The US dollar backed off from a one-week high against a basket of currencies on Friday, but was still seen on firm footing after U.S. GDP data supported the case for the Federal Reserve to raise interest rates later this year.
The dollar index last traded at 97.358 , taking a breather after rising to as high as 97.773 on Thursday, its strongest in more than a week.
U.S. gross domestic product growth in the second quarter was 2.3 percent, lower than the consensus 2.6 percent forecast.
First quarter growth was revised up to 0.6 percent from an initial reading of a 0.2 percent contraction.
The report also showed a pick-up in inflation and strong consumption during the second quarter.
“The U.S. GDP was mixed but on the whole it underpins the case for a rate hike. The market will continue to search for more hints on whether it will come in September or later,” said Shin Kadota, chief FX strategist at Barclays in Tokyo.
The data followed the Federal Reserve’s cautious but upbeat assessment on the economy on Wednesday, which some traders saw as bullish for the greenback.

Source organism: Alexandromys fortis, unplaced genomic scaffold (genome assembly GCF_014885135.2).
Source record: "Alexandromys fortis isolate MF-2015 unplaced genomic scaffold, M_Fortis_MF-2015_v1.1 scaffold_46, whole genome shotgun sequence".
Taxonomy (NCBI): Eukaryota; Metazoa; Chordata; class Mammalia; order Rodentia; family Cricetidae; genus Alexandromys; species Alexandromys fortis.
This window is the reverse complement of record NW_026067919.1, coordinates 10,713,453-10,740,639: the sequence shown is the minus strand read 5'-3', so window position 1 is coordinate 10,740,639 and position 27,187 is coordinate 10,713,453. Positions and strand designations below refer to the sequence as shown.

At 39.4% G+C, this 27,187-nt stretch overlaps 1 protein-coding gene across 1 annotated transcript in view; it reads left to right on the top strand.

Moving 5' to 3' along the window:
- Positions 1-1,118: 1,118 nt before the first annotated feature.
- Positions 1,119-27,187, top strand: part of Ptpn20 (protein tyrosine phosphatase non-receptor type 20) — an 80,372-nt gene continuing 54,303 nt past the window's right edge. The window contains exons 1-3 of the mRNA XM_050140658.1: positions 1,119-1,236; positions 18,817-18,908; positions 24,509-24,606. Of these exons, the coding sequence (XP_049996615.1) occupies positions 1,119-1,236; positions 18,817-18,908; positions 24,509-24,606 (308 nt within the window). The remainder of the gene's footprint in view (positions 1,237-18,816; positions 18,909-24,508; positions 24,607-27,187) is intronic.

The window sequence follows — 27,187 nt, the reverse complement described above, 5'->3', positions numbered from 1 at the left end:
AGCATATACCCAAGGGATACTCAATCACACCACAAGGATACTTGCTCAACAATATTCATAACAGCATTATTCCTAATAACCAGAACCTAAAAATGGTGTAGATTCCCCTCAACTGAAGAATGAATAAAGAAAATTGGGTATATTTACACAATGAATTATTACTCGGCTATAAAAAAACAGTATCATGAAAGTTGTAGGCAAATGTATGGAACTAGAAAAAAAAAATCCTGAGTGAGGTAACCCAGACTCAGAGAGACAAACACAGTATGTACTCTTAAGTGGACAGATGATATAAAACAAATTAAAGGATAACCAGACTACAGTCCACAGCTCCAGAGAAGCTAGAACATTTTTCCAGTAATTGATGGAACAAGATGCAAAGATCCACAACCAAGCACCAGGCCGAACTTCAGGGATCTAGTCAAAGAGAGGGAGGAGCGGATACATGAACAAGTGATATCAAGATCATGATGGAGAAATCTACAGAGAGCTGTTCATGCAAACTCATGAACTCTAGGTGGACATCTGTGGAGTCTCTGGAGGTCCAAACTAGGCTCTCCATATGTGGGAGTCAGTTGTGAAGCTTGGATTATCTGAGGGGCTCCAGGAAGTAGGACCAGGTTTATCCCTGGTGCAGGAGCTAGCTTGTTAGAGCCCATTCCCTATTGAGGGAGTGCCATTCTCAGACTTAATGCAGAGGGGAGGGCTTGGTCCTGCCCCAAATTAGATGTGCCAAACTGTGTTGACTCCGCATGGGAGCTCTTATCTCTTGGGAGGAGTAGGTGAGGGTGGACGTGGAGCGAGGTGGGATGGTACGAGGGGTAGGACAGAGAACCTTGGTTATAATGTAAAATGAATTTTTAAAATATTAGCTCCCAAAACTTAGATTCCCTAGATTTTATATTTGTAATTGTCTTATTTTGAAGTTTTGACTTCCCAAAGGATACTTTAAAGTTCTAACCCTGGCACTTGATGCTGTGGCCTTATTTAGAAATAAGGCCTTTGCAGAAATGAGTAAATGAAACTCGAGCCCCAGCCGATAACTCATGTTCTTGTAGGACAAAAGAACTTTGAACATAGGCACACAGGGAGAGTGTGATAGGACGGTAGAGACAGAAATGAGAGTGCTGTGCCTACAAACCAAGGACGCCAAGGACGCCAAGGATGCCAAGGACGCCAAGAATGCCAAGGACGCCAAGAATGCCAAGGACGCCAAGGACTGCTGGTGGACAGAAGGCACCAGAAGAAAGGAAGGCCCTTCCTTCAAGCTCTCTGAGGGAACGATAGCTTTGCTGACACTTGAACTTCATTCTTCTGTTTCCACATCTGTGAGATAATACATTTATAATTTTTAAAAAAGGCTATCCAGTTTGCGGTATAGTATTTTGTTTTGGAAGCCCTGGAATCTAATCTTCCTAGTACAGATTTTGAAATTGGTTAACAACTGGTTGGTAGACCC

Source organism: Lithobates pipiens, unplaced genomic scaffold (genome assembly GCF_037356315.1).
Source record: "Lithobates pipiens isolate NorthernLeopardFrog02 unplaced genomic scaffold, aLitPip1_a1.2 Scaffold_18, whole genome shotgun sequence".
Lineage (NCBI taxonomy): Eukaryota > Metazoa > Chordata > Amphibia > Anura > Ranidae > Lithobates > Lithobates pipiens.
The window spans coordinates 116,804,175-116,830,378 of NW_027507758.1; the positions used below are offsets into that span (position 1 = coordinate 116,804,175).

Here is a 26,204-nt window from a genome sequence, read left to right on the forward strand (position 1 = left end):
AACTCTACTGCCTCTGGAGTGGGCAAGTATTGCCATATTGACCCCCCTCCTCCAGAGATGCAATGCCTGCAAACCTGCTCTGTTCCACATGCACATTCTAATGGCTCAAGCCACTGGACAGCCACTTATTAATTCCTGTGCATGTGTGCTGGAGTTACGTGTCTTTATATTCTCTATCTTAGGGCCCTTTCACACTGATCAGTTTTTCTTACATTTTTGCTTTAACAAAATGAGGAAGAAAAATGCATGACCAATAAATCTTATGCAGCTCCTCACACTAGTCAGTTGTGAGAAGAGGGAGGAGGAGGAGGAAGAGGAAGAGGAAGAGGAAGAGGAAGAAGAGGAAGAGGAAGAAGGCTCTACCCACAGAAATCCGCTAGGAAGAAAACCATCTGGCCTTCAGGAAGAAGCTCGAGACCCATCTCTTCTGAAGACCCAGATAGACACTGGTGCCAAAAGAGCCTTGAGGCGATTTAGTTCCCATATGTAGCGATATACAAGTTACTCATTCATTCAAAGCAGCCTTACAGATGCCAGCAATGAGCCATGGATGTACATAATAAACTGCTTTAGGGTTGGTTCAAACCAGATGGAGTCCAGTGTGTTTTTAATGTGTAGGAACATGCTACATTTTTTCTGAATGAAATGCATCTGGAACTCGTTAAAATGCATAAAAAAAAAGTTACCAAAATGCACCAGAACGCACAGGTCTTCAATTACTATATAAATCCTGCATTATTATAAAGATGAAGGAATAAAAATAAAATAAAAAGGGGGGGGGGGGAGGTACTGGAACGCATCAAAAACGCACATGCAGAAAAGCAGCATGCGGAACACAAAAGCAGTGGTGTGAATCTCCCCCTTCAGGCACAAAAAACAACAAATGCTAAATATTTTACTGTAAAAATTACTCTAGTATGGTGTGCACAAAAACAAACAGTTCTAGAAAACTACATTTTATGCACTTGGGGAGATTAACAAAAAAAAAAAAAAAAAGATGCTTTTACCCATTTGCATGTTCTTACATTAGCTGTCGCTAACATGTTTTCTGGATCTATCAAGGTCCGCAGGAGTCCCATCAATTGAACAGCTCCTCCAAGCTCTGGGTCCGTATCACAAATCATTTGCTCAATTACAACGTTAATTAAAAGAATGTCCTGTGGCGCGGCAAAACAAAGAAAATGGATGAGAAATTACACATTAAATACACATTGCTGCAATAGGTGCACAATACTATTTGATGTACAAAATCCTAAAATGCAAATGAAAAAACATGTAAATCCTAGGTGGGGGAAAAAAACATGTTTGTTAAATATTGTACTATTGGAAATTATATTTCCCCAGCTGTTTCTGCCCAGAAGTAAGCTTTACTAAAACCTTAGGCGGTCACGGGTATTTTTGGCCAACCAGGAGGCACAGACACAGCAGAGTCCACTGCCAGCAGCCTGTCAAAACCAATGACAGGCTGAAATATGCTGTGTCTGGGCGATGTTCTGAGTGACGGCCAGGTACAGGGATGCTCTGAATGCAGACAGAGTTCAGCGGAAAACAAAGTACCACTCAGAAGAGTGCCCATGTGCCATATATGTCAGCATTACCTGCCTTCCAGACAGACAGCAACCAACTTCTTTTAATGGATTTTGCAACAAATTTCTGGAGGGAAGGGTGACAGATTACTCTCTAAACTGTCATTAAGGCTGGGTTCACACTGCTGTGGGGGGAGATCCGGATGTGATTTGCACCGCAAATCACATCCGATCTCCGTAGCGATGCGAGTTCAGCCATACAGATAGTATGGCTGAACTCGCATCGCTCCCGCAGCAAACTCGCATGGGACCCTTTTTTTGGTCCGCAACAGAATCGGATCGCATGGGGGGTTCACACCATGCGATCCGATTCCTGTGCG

U.S. interest rate futures priced in a higher chance of a September rate hike, with the price of Federal Fund rate futures contracts for September to December all hitting the lowest level in a month and a half.
The euro rose 0.2 percent to $1.0947. On Thursday, the euro had slipped to $1.08935, its lowest level in more than a week, pressured by the greenback’s firm tone.
The dollar eased 0.1 percent to 123.98 yen, inching away from a seven-week high of 124.58 yen set on Thursday.
Traders were cautious about pushing the Japanese currency to 125 yen, as Bank of Japan Governor Haruhiko Kuroda had said in June that he saw no reason for further currency weakness when the yen was around that level.
“The trend of dollar strength will probably continue heading into the U.S. jobs data next week,” said Shinji Kureda, head of FX trading group for Sumitomo Mitsui Banking Corporation in Tokyo. The July U.S. nonfarm payrolls data is due on Aug. 7.
Market players, however, are likely to be wary of buying the dollar actively at levels above 124.50 yen, he said.
Politically-motivated moves to curb further dollar strength and yen weakness, such as comments from U.S. and Japanese officials, might emerge when the dollar is at levels above 124 yen and even more so at levels above 125 yen, he said.
“I think you need to watch out for checks along those lines, as possible noise,” Kureda said.
The yen showed limited response to mixed Japanese inflation data, which showed nationwide core CPI rose 0.1 percent in June, more than economists’ forecast of a flat reading.
But July core CPI in the Tokyo area, announced one month ahead of nationwide figures, showed core CPI declined 0.1 percent.